I have listened to the Sheepfarmer's Daughter several times already. I love the story and the way that it is read.
I picked this up after reading other recommendations and all I can say is thank you to the folks that wrote those reviews. This is the best of the Deeds of Paksenarrion series and it can stand by itself quite nicely if you don't like series.
Just. Too. Shatnery.
The story written by Ms. Moon is an excellent and realistic story of a young girl learning to be a soldier, and perhaps more ... Realistic for all that this is a fantasy work. The world is rich and true and the life of a mercenary soldier is real, from digging latrine trenches to the choking dust of battle. Yet this story is so much more, and only the beginning of Paksennarrion Dorthansdotter's journey to becoming a Paladin.
The woman must have been trained by William Shatner himself ... I can't tell. You how. Terribly frustrating the stopping. And starting. Within virtually every sentence. Can become.
(bangs head repeatedly)
Also, Ms. van Dyck pronounces Paks' name as "Pocks", a very jarring and irritating thing to hear after twenty years of 'hearing' Paks' name in my head as "Packs". I'll grit my teeth and bear it, but when coupled with the Shatner School delivery, it makes me regret the purchase.
Do yourself a favor ... Get the written version.
Loved the book decades ago when it was first published, still love it. Can't see how Moon could have made it better.
It is so well done for Audible, I can't think of anything that would have made it better. Jennifer Van Dyck is a great reader.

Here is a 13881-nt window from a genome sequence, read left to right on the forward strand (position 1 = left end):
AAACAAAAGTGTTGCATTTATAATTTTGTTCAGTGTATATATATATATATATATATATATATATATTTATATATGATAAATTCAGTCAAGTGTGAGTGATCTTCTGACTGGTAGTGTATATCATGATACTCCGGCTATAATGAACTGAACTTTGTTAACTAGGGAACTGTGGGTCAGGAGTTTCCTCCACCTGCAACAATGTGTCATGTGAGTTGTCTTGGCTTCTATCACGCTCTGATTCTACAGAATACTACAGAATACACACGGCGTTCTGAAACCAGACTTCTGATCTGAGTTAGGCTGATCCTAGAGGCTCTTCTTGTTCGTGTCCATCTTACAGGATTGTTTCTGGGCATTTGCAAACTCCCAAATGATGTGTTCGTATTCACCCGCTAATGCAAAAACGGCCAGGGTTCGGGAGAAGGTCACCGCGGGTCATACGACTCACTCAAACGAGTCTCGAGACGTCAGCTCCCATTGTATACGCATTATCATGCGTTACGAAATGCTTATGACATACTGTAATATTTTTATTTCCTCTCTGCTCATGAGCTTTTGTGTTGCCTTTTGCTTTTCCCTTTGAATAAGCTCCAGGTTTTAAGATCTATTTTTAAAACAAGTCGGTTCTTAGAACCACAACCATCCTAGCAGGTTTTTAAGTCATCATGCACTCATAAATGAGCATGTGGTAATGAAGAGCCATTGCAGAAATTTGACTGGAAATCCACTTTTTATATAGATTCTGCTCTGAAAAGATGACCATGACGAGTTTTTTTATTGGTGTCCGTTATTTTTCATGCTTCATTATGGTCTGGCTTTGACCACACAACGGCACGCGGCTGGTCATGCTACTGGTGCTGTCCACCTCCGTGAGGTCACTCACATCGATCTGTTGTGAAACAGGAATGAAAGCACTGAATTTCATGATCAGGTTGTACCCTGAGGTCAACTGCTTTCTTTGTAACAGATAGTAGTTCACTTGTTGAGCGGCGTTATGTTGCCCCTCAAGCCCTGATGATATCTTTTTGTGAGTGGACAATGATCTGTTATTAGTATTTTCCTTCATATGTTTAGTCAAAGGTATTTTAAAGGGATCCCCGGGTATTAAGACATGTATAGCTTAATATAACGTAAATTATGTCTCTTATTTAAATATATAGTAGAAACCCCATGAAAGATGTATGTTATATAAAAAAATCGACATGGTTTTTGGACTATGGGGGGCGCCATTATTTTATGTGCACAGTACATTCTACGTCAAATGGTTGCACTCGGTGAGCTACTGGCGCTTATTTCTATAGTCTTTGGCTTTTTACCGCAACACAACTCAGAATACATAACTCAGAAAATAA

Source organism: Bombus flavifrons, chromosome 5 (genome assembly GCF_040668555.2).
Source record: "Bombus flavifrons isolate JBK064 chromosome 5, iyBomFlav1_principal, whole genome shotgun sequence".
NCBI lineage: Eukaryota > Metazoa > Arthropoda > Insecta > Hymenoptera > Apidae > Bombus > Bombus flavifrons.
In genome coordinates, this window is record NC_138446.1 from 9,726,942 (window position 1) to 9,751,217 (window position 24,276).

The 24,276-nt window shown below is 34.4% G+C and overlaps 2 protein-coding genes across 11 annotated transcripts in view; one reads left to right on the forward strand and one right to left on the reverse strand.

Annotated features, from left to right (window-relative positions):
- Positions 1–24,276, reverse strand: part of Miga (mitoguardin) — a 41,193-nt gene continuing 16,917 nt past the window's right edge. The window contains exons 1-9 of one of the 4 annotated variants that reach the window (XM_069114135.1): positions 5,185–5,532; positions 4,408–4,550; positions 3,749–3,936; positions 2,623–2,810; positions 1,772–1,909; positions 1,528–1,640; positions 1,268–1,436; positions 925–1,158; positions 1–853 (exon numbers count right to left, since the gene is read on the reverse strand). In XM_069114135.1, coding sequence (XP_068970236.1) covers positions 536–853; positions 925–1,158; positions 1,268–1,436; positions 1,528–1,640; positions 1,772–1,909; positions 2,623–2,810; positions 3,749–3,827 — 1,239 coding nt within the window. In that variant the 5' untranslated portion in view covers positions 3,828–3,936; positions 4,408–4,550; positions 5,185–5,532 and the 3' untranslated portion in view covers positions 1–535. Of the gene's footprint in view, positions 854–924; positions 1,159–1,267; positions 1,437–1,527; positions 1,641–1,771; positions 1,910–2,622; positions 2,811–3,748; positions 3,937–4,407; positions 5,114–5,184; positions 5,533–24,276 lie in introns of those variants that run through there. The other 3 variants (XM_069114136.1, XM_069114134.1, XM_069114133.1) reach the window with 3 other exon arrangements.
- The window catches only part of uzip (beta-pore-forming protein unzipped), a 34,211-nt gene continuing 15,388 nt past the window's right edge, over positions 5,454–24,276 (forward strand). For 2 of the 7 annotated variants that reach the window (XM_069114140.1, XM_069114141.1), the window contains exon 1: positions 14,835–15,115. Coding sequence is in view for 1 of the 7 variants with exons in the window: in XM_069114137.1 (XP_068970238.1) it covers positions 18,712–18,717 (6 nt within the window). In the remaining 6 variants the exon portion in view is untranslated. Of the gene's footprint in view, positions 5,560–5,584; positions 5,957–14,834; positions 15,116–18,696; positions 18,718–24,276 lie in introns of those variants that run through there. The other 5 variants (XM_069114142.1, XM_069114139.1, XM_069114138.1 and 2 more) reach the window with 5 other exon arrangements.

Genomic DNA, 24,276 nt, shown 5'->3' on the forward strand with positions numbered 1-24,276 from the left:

Spurred excitement and a desire to know what happens next.
I love the depth of her characters. Was anxious to get the next installments (which I did, and loved)
Some days you need to take a break from getting better and just enjoy a great tale. Whatever your mood you can find it here at Audible.
This was the first fantasy I read while growing up. It got me hooked on the genre. I just wish that other authors created main characters that were as likable as Paks. My only disappointment was that I felt the narrator didn't quite do the story justice. By the third book she'd grown on me but I didn't care for her rendition of one of my all time favorite fantasy epics. This is a classic story where the distinction between good and evil is clear and consistent.
The surprising twists and turns in the story.
How magic was brought ito it.
The emotion she showed in her voice.
When Pox had to leave her friends, so she could get the information to the Duke.
This is the kind of book that due to the names of the characters and places, I would have put away because I have a hard time figuring out how to pronounce them. Having this book in audio showed me what I was missing out. The characters in this book were very likeable and the reader made them even more so. I am looking forward to the next book...
Some challenge for the hero to fix.
There seemed no purpose to it. I kept waiting for it to be revealed. The heroine was passive - things happened to her - she did not make the story happen.
The narrator has the same rhythm for each sentence or phrase, and the rhythm is so punctuated it is almost staccato at times. I could take away the words and go . . . "Da da da duh, da da da duh. Over and over and match her tonal rhythm. I wanted to stretch and soften her words out.
Overall, it was uninspiring, but perhaps interesting to someone with a military inclination.
Fantasy that works
Skillful use of the fantasy genre bring the time, place, and story alive
Voice of each character is distinctive yet the reader's device is unobtrusive. Great oral characterization of Paks animates the 'heroine.'
The author's story, characters, and fantasy setting -- through a skillful reading -- results in the best kind of audiobook experience where all elements combine and transport the listener to another reality.
Paks is such a wonderful character...a woman warrior with a strong sense of right and wrong as well as her own inner compass. Great role model for young ladies reading this book.